GLitch vulnerability status
The GLitch vulnerability uses timing information gathered from the GPU to execute a Rowhammer-style bit-flip attack. High-precision GPU timers can be used from an untrusted web page via WebGL to determine the physical layout of memory pages. GL shaders running on the GPU are then used to cause bit flips in CPU-accessible DRAM on unified memory architecture GPUs.
Chrome OS 65, released to the stable channel on April 5, 2018, mitigates the remote vector of the GLitch vulnerability on all Chrome OS devices by removing access to high-precision WebGL timers. Users can enable Site Isolation for further protection.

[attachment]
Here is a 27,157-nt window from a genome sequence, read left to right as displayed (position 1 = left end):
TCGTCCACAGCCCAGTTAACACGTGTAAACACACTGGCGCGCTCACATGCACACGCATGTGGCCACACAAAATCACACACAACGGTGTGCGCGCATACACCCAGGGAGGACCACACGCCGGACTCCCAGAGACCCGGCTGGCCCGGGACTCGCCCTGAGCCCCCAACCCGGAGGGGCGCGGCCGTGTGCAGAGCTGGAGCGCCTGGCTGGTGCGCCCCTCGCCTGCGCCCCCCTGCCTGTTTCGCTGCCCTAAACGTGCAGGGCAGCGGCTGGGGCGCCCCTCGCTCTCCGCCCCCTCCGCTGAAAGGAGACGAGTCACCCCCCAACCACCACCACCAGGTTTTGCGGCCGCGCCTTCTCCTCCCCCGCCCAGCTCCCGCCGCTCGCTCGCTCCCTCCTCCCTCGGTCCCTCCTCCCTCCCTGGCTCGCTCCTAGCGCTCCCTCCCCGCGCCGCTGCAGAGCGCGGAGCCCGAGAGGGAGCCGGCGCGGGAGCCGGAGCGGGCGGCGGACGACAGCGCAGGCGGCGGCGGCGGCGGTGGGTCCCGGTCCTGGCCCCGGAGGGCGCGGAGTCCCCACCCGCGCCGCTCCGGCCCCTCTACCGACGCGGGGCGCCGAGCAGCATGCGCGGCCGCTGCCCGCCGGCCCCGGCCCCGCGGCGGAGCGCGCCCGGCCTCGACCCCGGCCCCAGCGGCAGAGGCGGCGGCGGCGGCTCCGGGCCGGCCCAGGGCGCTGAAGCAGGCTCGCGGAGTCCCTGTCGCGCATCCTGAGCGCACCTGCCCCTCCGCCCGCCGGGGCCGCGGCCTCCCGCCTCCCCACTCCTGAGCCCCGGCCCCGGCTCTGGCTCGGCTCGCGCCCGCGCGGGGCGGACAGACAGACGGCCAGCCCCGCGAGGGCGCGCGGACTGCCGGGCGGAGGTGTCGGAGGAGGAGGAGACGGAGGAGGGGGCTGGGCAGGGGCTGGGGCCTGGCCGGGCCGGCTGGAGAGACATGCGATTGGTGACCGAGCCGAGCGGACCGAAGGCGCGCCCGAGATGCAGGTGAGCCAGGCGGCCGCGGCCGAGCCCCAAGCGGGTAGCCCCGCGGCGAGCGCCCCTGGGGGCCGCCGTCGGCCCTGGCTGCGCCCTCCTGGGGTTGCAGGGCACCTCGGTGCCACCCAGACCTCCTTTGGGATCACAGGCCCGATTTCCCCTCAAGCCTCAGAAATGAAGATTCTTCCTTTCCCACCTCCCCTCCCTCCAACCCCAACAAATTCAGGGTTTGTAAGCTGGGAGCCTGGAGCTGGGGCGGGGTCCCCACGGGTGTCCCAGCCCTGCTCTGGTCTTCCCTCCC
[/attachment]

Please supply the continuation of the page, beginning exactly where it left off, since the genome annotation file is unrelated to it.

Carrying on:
Chrome OS Intel devices are protected against GLitch and other Rowhammer-style bit flips by either using double refresh; or TRR on DDR4 RAM, if supported. Chrome OS ARM devices use DDR3 RAM, which is theoretically vulnerable to Rowhammer-style attacks; however, bit flips have not been reproduced on these devices. No further action is necessary for Chrome OS ARM devices at the moment.